Saturday, February 20, 2016

Can Nuclear Waste Go Critical ???

In “Conditions for criticality by uranium deposition in water-saturated geological formations“, Xudong Liu; Joonhong Ahn of the Dept of Nuclear Engineering, U. Cal. Berkeley; & Fumio Hirano of Japan Atomic Energy Agency, Geological Isolation Research and Development Directorate, Tokai-mura, (2014), raise the question of risk of a criticality event, an uncontrolled nuclear reaction, in a deep geologic repository for nuclear waste. Despite some seemingly faulty assumptions, which appear to understate risk, they rather bravely, considering their affiliations and funding, conclude that there could be a problem. At the end is the statement: “This study was carried out under a contract with METI (Ministry of Economy, Trade and Industry) of Japanese Government in the fiscal year of 2012 as part of its R&D supporting program for developing geological disposal technology.”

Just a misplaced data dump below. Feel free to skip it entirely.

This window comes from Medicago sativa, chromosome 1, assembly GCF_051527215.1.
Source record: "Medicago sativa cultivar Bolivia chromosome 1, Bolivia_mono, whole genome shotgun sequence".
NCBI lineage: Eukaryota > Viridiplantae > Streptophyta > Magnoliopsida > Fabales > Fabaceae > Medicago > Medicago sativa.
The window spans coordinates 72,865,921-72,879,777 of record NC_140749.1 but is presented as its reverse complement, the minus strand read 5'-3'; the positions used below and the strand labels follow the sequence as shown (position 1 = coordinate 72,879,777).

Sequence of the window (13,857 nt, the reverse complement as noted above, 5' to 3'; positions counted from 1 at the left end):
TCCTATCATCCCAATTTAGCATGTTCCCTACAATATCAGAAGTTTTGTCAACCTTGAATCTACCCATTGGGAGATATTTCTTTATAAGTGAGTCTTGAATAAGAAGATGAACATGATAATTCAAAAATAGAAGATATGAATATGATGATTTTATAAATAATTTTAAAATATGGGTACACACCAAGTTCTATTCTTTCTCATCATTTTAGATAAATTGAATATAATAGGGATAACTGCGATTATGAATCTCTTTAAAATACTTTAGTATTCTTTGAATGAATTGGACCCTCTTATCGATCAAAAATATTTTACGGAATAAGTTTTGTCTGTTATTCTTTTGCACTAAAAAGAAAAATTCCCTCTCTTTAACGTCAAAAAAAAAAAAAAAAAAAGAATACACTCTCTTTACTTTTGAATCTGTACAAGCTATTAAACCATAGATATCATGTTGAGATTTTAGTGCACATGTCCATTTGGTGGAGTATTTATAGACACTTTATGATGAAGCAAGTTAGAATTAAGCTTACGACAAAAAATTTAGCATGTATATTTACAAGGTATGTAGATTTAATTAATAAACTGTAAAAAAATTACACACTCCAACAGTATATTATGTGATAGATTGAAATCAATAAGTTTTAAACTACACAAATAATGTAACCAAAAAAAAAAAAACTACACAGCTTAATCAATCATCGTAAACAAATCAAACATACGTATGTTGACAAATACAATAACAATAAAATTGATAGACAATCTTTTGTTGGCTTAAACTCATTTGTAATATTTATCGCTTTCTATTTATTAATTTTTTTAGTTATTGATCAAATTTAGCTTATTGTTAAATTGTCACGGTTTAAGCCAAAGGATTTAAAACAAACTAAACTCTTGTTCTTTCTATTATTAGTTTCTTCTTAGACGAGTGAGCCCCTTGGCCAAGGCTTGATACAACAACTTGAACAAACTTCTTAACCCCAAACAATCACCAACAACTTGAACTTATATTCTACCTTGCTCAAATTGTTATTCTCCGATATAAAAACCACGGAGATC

You can read the rest @

A similar study was done over 20 years ago with respect to the proposed US high level nuclear waste facility at Yucca Mountain, Nevada. The "experts" were split: some believed the waste could become critical, others did not. [I read the report back then, but I no longer have a copy].

Complicating the issue was a desire to dispose of the nation's excess plutonium by placing packets of it inside the glass logs of radioactive waste [the "can in a can" approach]. As far as I know, that idea never came to fruition, but some of the plutonium was turned into mixed oxide fuel which was used in Japanese reactors. Bundles of it were in the spent fuel pools at Fukushima, and we all know how that turned out.

Nuclear power was and is an extremely bad idea. DO NOT allow it to be resurrected.

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